A 2012 Gallup Poll found that 46% of all Americans believe in creationism, or the idea that the universe is 10,000 years old and humankind was created by God. The total was up from 40% in 2010 but still close to the 44% reported back in 1982. These percentages are significantly higher than in the 24 other nations polled, where creationists amounted to 28% — still high, given the scientific knowledge we now possess about the universe. Apparently, only about 15% of Americans believe that evolution took place without God (up from 9% in 1982).
If the VP can deny evolution and deny facts about the origins of humanity and the universe, then it is but a small step to denying climate change and a whole host of other “alternative facts.” As Orwell made clear, doublethink will be extended to the entire universe, for the state will deploy a “dual system of astronomy” to defend the regime. Rational interrogation of reality must be destroyed. And with deep pleasure.
Cosmic doublethink is the longstanding yet mistaken belief that science and theology — the “dual system[s] of astronomy” — both offer valid explanations of the universe, that the reality of the cosmos and the notion of an almighty “Creator” are intellectually compatible. It’s like believing astronomy and astrology are equally valid ways of knowing the cosmos.
It’s cosmic doublethink that allows people to pretend their personal destiny is in the hands of a Creator instead of acknowledging the scientific fact that they’re a mere arrangement of stardust in a vast and ancient universe spanning 100 billion light years. It’s this “dual system of astronomy” that permits members of a society to shut down their minds, ridicule dissent, and attack the very notion of cosmic “reality.” No doubt many people will rely on cosmic doublethink and the “dual system of astronomy” to dismiss this critique. And they will feel damn good about it, too.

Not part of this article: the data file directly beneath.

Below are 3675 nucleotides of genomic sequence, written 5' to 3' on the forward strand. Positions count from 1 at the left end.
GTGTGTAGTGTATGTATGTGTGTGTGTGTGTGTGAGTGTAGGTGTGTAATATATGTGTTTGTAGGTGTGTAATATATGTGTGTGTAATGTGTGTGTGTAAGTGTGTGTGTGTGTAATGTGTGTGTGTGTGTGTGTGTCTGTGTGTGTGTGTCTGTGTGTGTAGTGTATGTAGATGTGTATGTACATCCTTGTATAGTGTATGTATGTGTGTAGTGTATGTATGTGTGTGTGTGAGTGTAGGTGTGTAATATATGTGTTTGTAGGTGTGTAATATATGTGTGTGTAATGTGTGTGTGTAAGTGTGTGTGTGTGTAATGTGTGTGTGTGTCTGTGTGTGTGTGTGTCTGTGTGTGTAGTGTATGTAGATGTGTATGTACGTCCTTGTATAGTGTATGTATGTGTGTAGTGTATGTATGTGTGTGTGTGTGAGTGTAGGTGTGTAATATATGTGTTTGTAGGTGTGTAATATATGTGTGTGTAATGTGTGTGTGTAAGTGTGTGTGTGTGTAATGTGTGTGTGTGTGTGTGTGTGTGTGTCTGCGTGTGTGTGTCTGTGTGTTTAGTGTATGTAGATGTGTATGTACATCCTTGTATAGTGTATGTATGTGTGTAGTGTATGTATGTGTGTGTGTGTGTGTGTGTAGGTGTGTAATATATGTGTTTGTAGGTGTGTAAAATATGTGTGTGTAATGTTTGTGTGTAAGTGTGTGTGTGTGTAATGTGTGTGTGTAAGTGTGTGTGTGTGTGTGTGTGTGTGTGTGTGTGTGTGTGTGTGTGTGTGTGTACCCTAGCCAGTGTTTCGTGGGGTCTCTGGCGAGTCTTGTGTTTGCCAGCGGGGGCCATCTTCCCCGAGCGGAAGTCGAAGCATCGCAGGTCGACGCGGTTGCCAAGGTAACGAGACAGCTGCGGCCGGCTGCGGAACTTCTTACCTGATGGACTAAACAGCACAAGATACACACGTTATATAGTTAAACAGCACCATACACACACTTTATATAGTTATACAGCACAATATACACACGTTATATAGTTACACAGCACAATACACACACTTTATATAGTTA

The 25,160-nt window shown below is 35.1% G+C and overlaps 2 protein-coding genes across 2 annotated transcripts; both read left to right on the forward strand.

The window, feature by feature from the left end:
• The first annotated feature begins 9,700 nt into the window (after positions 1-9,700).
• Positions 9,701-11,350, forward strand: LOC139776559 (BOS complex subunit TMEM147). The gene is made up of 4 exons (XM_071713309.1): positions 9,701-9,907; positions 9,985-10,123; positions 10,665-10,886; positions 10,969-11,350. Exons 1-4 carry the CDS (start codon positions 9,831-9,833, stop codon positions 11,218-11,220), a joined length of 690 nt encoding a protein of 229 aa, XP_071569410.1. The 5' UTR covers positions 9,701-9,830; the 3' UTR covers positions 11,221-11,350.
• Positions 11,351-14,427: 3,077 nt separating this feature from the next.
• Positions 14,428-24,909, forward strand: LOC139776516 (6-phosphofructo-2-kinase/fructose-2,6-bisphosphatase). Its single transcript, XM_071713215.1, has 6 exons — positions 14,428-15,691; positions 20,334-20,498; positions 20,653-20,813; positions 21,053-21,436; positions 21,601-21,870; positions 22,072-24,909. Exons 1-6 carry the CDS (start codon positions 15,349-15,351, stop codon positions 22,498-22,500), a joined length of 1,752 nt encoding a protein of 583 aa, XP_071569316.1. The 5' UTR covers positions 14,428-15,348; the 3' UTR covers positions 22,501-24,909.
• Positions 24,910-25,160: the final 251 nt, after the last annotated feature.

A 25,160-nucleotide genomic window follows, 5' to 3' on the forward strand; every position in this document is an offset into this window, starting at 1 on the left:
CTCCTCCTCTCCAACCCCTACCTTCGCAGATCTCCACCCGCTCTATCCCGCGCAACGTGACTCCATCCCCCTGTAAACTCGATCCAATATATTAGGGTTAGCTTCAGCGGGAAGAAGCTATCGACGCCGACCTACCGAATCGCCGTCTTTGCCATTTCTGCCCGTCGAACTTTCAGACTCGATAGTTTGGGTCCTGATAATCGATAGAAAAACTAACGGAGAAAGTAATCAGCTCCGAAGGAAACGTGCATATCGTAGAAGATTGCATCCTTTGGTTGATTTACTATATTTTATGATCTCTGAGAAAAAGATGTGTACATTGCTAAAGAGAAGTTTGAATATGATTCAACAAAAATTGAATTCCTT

We’re repeatedly told this Creator spelled out a cosmic behavioral plan 2,000 years ago to a few super-special dudes living on a tiny, rocky, watery planet orbiting a flaming ball of hydrogen. Are we really supposed to believe that a Creator is responsible for the entirety of the observable cosmos — 2 trillion galaxies, 3 sextillion stars, countless numbers of planets, moons, comets, meteors, black holes, supernovas, gamma ray bursts, and other life forms, all existing in galaxy clusters that stretch across 100 billion light years in an expanding universe — and is simultaneously concerned about the happenings and achievements of one person, one tribe, or one species, which inhabits the surface of one infinitesimal planet it shares with millions of other species and individual creatures, all of which are the product of 4.5 billion years of cosmic evolution? Seriously, folks!
This is an extraordinary claim requiring equally extraordinary proof that’s completely absent. Either the Creator does not exist or it is just too busy to provide us with any empirical evidence of its cosmic existence. Apparently its hands are already full with the world’s presidential elections and military outcomes and ensuring that people of the “proper” sexes, races, and religions copulate together, all while calibrating the ratios of dark matter and dark energy to accelerate the expanding universe and mystify contemporary cosmologists peering through the Hubble Space Telescope!
Clinging to creationism and denying climate change is the only way for a huge percentage of Americans to preserve their cosmic narcissism in an expanding universe of two trillion galaxies and three sextillion stars — a cosmos in which humans are clearly not central and not significant. To continue to believe in these narratives is what I call cosmic doublethink.
Since President Trump’s VP and millions of his followers have long been double-thinking about the origins of humanity and the size of the universe, why am I supposed to be surprised or upset that Trump is double-thinking about the size of his crowds? Seriously, why?
[i] George Orwell, 1984 (New York: Plume, 1984), 176–77.
[ii] Ibid., 218–19.